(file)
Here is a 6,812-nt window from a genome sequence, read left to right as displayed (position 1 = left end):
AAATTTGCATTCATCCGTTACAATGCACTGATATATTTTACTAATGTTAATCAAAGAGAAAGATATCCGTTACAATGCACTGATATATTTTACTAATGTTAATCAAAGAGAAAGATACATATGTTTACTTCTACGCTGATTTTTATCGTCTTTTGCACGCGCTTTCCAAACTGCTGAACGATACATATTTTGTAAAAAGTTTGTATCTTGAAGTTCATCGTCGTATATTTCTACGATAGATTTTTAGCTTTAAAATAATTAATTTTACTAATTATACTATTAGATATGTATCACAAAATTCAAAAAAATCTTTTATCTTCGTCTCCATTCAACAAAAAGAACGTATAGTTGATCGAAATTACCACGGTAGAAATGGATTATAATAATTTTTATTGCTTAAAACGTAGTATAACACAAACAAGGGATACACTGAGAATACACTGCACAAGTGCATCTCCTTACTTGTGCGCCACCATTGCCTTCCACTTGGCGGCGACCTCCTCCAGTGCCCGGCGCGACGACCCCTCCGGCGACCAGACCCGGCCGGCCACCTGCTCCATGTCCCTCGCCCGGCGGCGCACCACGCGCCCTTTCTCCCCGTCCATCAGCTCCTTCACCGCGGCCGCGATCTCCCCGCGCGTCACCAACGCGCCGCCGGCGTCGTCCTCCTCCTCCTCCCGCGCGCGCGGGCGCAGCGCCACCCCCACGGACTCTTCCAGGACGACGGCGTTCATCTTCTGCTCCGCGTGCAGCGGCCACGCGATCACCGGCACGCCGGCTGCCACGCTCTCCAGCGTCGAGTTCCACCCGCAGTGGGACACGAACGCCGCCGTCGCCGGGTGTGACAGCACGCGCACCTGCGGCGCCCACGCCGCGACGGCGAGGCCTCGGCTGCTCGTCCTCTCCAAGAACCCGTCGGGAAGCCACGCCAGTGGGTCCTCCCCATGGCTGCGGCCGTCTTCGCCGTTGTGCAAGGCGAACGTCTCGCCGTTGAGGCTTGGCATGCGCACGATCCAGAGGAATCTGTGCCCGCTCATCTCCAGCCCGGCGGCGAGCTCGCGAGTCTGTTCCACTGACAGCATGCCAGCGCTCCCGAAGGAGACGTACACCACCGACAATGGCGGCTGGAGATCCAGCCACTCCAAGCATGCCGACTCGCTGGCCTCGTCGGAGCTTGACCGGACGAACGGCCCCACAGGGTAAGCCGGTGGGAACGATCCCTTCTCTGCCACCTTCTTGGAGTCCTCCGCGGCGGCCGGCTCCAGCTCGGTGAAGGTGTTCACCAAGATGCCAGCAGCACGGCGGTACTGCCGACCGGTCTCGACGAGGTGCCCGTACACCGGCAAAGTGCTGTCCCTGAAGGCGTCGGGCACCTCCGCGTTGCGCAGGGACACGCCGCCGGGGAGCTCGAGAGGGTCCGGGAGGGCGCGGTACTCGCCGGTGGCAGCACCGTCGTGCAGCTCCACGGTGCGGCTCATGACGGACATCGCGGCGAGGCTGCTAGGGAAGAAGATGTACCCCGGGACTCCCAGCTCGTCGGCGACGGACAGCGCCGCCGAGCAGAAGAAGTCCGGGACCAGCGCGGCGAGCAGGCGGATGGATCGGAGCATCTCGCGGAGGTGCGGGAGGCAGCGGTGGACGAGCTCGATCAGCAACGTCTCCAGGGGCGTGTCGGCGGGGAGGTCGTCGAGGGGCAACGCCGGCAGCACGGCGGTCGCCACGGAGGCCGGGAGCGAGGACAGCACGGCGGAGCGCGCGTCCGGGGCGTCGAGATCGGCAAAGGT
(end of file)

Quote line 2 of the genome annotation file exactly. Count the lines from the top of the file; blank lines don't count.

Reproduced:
AAATTTGCATTCATCCGTTACAATGCACTGATATATTTTACTAATGTTAATCAAAGAGAAAGATATCCGTTACAATGCACTGATATATTTTACTAATGTTAATCAAAGAGAAAGATACATATGTTTACTTCTACGCTGATTTTTATCGTCTTTTGCACGCGCTTTCCAAACTGCTGAACGATACATATTTTGTAAAAAGTTTGTATCTTGAAGTTCATCGTCGTATATTTCTACGATAGATTTTTAGCTTTAAAATAATTAATTTTACTAATTATACTATTAGATATGTATCACAAAATTCAAAAAAATCTTTTATCTTCGTCTCCATTCAACAAAAAGAACGTATAGTTGATCGAAATTACCACGGTAGAAATGGATTATAATAATTTTTATTGCTTAAAACGTAGTATAACACAAACAAGGGATACACTGAGAATACACTGCACAAGTGCATCTCCTTACTTGTGCGCCACCATTGCCTTCCACTTGGCGGCGACCTCCTCCAGTGCCCGGCGCGACGACCCCTCCGGCGACCAGACCCGGCCGGCCACCTGCTCCATGTCCCTCGCCCGGCGGCGCACCACGCGCCCTTTCTCCCCGTCCATCAGCTCCTTCACCGCGGCCGCGATCTCCCCGCGCGTCACCAACGCGCCGCCGGCGTCGTCCTCCTCCTCCTCCCGCGCGCGCGGGCGCAGCGCCACCCCCACGGACTCTTCCAGGACGACGGCGTTCATCTTCTGCTCCGCGTGCAGCGGCCACGCGATCACCGGCACGCCGGCTGCCACGCTCTCCAGCGTCGAGTTCCACCCGCAGTGGGACACGAACGCCGCCGTCGCCGGGTGTGACAGCACGCGCACCTGCGGCGCCCACGCCGCGACGGCGAGGCCTCGGCTGCTCGTCCTCTCCAAGAACCCGTCGGGAAGCCACGCCAGTGGGTCCTCCCCATGGCTGCGGCCGTCTTCGCCGTTGTGCAAGGCGAACGTCTCGCCGTTGAGGCTTGGCATGCGCACGATCCAGAGGAATCTGTGCCCGCTCATCTCCAGCCCGGCGGCGAGCTCGCGAGTCTGTTCCACTGACAGCATGCCAGCGCTCCCGAAGGAGACGTACACCACCGACAATGGCGGCTGGAGATCCAGCCACTCCAAGCATGCCGACTCGCTGGCCTCGTCGGAGCTTGACCGGACGAACGGCCCCACAGGGTAAGCCGGTGGGAACGATCCCTTCTCTGCCACCTTCTTGGAGTCCTCCGCGGCGGCCGGCTCCAGCTCGGTGAAGGTGTTCACCAAGATGCCAGCAGCACGGCGGTACTGCCGACCGGTCTCGACGAGGTGCCCGTACACCGGCAAAGTGCTGTCCCTGAAGGCGTCGGGCACCTCCGCGTTGCGCAGGGACACGCCGCCGGGGAGCTCGAGAGGGTCCGGGAGGGCGCGGTACTCGCCGGTGGCAGCACCGTCGTGCAGCTCCACGGTGCGGCTCATGACGGACATCGCGGCGAGGCTGCTAGGGAAGAAGATGTACCCCGGGACTCCCAGCTCGTCGGCGACGGACAGCGCCGCCGAGCAGAAGAAGTCCGGGACCAGCGCGGCGAGCAGGCGGATGGATCGGAGCATCTCGCGGAGGTGCGGGAGGCAGCGGTGGACGAGCTCGATCAGCAACGTCTCCAGGGGCGTGTCGGCGGGGAGGTCGTCGAGGGGCAACGCCGGCAGCACGGCGGTCGCCACGGAGGCCGGGAGCGAGGACAGCACGGCGGAGCGCGCGTCCGGGGCGTCGAGATCGGCAAAGGT